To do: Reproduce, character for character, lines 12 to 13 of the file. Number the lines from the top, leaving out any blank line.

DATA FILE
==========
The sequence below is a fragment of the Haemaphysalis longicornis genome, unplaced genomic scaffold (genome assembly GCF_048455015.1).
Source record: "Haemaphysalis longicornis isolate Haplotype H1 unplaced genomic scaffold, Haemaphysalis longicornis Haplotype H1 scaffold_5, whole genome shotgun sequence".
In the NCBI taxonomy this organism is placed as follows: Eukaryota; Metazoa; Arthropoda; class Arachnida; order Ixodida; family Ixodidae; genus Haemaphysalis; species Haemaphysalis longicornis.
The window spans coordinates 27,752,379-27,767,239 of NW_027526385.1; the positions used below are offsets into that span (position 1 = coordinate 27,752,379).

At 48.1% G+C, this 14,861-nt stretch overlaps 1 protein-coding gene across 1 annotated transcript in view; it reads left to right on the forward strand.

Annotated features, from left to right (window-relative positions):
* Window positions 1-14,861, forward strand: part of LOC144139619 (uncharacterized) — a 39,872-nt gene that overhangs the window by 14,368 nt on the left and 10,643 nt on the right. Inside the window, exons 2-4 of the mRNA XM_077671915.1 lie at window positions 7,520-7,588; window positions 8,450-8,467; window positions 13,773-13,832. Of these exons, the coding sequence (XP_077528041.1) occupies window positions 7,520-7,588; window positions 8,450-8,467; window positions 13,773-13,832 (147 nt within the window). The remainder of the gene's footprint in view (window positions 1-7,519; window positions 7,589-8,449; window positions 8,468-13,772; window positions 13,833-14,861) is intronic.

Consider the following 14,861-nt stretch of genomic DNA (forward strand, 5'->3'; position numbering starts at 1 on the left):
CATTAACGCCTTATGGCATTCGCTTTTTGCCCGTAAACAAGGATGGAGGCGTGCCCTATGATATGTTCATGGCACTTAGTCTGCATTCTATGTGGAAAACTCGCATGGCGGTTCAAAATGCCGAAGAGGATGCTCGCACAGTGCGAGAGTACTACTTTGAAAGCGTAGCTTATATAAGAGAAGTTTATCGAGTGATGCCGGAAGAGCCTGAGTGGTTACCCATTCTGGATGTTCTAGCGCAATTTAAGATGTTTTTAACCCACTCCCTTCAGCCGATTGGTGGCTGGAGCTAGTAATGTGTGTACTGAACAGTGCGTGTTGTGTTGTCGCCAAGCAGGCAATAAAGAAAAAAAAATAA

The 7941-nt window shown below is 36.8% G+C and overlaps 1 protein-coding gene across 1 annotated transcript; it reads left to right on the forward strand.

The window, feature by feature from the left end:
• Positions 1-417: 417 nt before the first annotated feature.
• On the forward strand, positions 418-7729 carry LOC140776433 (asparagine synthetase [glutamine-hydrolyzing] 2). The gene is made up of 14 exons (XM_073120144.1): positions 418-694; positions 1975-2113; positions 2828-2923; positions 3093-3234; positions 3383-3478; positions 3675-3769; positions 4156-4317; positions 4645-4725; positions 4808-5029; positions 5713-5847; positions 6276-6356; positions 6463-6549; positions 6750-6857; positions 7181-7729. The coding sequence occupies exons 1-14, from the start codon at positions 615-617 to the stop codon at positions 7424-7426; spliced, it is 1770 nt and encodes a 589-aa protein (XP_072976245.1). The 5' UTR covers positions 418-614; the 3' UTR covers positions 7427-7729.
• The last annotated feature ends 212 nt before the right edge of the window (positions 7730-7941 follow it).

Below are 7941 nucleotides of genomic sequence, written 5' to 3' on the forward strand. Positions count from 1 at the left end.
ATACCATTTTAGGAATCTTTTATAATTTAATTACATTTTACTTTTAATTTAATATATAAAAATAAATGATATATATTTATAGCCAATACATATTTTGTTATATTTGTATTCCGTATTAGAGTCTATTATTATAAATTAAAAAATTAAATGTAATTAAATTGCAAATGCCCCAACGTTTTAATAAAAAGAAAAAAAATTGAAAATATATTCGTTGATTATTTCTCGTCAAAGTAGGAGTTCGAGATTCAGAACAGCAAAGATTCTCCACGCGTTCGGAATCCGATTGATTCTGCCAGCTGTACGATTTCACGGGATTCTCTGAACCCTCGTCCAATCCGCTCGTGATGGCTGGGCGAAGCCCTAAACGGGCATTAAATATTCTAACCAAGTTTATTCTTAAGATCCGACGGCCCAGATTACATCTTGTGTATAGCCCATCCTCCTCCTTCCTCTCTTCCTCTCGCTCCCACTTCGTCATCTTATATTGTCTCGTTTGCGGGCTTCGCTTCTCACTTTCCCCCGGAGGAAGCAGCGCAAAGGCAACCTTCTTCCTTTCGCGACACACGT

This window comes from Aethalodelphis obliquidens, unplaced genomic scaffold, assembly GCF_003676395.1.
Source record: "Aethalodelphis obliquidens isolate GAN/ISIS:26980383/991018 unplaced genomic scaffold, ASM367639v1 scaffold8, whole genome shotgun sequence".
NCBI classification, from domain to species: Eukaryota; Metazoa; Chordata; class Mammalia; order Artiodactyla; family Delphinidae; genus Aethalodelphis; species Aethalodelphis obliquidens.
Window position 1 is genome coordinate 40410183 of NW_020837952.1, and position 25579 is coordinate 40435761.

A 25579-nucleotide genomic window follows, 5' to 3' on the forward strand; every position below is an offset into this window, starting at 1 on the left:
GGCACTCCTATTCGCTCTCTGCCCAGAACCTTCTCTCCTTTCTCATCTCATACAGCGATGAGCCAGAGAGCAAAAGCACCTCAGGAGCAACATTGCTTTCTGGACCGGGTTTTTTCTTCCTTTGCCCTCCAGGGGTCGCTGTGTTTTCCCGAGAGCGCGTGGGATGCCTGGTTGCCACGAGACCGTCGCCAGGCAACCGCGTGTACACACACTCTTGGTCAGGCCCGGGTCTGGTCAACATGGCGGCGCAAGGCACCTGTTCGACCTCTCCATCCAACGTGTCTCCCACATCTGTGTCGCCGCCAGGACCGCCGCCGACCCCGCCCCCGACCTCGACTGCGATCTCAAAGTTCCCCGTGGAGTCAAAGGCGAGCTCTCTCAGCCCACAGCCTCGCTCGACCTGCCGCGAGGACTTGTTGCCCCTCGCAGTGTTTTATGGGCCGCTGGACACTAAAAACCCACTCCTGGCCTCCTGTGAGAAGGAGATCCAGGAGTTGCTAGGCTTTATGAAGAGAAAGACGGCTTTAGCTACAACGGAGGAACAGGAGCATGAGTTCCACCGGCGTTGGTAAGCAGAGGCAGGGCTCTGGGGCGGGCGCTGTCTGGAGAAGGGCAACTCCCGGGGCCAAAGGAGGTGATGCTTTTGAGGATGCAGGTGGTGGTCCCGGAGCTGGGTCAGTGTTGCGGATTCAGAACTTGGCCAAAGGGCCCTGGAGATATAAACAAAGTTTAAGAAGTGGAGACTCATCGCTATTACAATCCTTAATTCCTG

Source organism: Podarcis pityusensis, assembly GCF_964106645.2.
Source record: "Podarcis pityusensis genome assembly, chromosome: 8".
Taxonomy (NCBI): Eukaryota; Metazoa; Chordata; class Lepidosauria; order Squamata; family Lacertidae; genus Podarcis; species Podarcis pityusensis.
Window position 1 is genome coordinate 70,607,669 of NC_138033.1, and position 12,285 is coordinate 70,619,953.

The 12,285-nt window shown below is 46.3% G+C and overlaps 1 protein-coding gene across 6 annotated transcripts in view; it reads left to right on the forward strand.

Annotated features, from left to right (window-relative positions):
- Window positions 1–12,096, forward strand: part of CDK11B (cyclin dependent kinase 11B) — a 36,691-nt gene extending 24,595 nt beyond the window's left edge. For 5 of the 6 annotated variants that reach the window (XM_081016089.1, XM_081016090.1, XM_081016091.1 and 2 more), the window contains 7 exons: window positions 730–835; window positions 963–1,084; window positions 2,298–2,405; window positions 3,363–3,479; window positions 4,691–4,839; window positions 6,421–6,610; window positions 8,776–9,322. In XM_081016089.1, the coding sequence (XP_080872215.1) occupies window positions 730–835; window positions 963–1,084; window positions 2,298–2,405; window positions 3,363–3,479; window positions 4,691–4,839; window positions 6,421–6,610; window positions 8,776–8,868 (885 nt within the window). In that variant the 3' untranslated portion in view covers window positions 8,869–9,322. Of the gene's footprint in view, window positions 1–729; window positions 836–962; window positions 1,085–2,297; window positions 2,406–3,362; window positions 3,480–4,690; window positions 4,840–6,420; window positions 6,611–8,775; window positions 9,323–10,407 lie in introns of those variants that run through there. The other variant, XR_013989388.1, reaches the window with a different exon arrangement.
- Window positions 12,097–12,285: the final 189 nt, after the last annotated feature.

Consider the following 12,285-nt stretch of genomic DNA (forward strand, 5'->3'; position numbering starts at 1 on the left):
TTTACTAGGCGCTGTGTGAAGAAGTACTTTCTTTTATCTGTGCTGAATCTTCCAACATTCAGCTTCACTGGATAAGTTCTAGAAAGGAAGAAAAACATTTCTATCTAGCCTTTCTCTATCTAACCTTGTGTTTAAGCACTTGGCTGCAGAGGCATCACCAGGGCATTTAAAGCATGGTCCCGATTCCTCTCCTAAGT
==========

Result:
• Positions 1-417: 417 nt before the first annotated feature.
• On the forward strand, positions 418-7729 carry LOC140776433 (asparagine synthetase [glutamine-hydrolyzing] 2). The gene is made up of 14 exons (XM_073120144.1): positions 418-694; positions 1975-2113; positions 2828-2923; positions 3093-3234; positions 3383-3478; positions 3675-3769; positions 4156-4317; positions 4645-4725; positions 4808-5029; positions 5713-5847; positions 6276-6356; positions 6463-6549; positions 6750-6857; positions 7181-7729. The coding sequence occupies exons 1-14, from the start codon at positions 615-617 to the stop codon at positions 7424-7426; spliced, it is 1770 nt and encodes a 589-aa protein (XP_072976245.1). The 5' UTR covers positions 418-614; the 3' UTR covers positions 7427-7729.